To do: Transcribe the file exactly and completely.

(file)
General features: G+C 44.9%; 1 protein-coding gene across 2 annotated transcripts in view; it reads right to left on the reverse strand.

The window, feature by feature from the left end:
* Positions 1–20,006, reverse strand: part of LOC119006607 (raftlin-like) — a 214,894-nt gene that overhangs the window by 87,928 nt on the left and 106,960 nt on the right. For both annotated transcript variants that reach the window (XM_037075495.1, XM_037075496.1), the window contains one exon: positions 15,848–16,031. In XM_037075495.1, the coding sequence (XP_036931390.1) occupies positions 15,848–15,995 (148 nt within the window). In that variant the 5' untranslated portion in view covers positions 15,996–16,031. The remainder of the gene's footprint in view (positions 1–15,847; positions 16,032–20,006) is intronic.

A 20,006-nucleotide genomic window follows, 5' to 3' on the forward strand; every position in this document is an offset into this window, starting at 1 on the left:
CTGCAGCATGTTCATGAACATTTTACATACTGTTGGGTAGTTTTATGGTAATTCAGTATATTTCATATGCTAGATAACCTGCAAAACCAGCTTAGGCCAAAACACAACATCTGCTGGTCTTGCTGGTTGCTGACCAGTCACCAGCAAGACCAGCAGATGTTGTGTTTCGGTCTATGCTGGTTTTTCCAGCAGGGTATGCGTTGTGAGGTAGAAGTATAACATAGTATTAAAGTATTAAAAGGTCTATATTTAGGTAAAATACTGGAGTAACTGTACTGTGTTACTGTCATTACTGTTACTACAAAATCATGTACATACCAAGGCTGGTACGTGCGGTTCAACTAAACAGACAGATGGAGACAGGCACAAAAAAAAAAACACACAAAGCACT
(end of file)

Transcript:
General features: G+C 44.9%; 1 protein-coding gene across 2 annotated transcripts in view; it reads right to left on the reverse strand.

The window, feature by feature from the left end:
* Positions 1–20,006, reverse strand: part of LOC119006607 (raftlin-like) — a 214,894-nt gene that overhangs the window by 87,928 nt on the left and 106,960 nt on the right. For both annotated transcript variants that reach the window (XM_037075495.1, XM_037075496.1), the window contains one exon: positions 15,848–16,031. In XM_037075495.1, the coding sequence (XP_036931390.1) occupies positions 15,848–15,995 (148 nt within the window). In that variant the 5' untranslated portion in view covers positions 15,996–16,031. The remainder of the gene's footprint in view (positions 1–15,847; positions 16,032–20,006) is intronic.

A 20,006-nucleotide genomic window follows, 5' to 3' on the forward strand; every position in this document is an offset into this window, starting at 1 on the left:
CTGCAGCATGTTCATGAACATTTTACATACTGTTGGGTAGTTTTATGGTAATTCAGTATATTTCATATGCTAGATAACCTGCAAAACCAGCTTAGGCCAAAACACAACATCTGCTGGTCTTGCTGGTTGCTGACCAGTCACCAGCAAGACCAGCAGATGTTGTGTTTCGGTCTATGCTGGTTTTTCCAGCAGGGTATGCGTTGTGAGGTAGAAGTATAACATAGTATTAAAGTATTAAAAGGTCTATATTTAGGTAAAATACTGGAGTAACTGTACTGTGTTACTGTCATTACTGTTACTACAAAATCATGTACATACCAAGGCTGGTACGTGCGGTTCAACTAAACAGACAGATGGAGACAGGCACAAAAAAAAAAACACACAAAGCACT